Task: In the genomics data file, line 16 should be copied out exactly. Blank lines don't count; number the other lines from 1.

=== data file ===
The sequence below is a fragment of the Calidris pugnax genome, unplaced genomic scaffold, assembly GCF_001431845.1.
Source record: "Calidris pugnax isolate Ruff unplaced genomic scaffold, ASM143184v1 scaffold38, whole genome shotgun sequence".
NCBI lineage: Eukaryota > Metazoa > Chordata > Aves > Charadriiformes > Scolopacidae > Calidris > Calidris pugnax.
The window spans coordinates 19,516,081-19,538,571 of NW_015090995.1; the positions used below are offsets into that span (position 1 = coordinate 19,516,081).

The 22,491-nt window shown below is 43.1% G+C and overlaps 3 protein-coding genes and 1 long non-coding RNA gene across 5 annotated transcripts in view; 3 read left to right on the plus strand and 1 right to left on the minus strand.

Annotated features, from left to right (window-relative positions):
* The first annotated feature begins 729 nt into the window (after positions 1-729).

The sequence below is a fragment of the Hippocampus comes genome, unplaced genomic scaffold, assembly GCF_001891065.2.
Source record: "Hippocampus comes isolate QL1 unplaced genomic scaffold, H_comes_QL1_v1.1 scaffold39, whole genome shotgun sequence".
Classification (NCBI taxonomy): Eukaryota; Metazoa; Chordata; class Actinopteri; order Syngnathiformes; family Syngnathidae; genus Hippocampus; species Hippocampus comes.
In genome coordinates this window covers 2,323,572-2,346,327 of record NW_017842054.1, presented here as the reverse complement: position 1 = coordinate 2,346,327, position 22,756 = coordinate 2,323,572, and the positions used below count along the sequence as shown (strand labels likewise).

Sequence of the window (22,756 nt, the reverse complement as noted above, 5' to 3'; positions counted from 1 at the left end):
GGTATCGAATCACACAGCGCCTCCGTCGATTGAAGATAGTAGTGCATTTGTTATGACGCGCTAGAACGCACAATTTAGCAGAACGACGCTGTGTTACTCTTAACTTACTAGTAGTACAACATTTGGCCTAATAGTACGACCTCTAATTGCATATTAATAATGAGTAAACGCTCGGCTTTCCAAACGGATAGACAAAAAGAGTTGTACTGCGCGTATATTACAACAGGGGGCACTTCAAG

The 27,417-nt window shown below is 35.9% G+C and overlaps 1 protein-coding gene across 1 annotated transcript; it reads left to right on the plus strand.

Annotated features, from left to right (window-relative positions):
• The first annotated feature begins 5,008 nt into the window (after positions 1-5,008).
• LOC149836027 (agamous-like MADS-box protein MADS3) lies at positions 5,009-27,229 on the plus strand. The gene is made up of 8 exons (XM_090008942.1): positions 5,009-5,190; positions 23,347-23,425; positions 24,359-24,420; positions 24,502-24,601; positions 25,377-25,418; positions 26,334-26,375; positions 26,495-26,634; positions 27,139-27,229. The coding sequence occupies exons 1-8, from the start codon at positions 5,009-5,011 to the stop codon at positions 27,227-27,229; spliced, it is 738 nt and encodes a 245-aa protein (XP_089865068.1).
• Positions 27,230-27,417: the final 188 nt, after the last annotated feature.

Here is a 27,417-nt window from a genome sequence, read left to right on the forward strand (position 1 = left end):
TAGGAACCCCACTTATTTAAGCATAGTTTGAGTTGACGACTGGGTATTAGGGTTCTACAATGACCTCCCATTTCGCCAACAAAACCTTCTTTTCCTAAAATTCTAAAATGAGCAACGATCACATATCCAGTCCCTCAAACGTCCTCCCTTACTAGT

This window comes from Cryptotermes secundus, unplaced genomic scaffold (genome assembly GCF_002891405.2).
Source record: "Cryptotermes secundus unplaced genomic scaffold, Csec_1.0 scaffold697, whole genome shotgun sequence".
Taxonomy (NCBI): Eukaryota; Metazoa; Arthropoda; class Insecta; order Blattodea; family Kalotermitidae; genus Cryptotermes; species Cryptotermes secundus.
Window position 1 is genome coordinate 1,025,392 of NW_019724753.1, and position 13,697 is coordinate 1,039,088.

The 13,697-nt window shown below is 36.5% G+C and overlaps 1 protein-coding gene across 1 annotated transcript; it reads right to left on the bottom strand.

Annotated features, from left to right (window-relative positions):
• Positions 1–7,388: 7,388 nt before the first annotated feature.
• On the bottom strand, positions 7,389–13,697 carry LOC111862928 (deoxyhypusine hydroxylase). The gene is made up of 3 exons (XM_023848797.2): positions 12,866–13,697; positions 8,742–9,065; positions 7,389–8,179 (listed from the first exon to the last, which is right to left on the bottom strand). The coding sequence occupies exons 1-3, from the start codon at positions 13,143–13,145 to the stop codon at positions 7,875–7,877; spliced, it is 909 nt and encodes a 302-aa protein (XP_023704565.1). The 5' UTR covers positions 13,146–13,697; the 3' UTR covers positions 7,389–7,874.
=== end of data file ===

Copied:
• The first annotated feature begins 5,008 nt into the window (after positions 1-5,008).